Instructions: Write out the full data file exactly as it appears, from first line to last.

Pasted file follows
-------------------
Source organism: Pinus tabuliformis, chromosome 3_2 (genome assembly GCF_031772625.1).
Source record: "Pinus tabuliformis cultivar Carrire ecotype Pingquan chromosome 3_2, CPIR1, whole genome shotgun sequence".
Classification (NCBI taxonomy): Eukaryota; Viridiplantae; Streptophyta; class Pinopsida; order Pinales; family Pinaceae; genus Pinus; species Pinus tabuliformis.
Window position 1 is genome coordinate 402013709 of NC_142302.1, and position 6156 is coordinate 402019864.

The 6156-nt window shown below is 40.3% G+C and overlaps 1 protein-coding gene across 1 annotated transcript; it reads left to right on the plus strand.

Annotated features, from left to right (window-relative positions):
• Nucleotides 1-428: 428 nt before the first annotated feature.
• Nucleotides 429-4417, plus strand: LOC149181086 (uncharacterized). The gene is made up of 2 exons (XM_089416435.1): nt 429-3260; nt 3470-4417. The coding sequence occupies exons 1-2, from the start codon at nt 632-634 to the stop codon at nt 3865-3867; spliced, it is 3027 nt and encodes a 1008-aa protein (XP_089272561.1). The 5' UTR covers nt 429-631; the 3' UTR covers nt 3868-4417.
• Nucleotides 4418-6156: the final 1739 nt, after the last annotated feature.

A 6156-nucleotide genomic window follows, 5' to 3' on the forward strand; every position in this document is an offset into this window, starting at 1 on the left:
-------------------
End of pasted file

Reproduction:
Source organism: Pinus tabuliformis, chromosome 3_2 (genome assembly GCF_031772625.1).
Source record: "Pinus tabuliformis cultivar Carrire ecotype Pingquan chromosome 3_2, CPIR1, whole genome shotgun sequence".
Classification (NCBI taxonomy): Eukaryota; Viridiplantae; Streptophyta; class Pinopsida; order Pinales; family Pinaceae; genus Pinus; species Pinus tabuliformis.
Window position 1 is genome coordinate 402013709 of NC_142302.1, and position 6156 is coordinate 402019864.

The 6156-nt window shown below is 40.3% G+C and overlaps 1 protein-coding gene across 1 annotated transcript; it reads left to right on the plus strand.

Annotated features, from left to right (window-relative positions):
• Nucleotides 1-428: 428 nt before the first annotated feature.
• Nucleotides 429-4417, plus strand: LOC149181086 (uncharacterized). The gene is made up of 2 exons (XM_089416435.1): nt 429-3260; nt 3470-4417. The coding sequence occupies exons 1-2, from the start codon at nt 632-634 to the stop codon at nt 3865-3867; spliced, it is 3027 nt and encodes a 1008-aa protein (XP_089272561.1). The 5' UTR covers nt 429-631; the 3' UTR covers nt 3868-4417.
• Nucleotides 4418-6156: the final 1739 nt, after the last annotated feature.

A 6156-nucleotide genomic window follows, 5' to 3' on the forward strand; every position in this document is an offset into this window, starting at 1 on the left: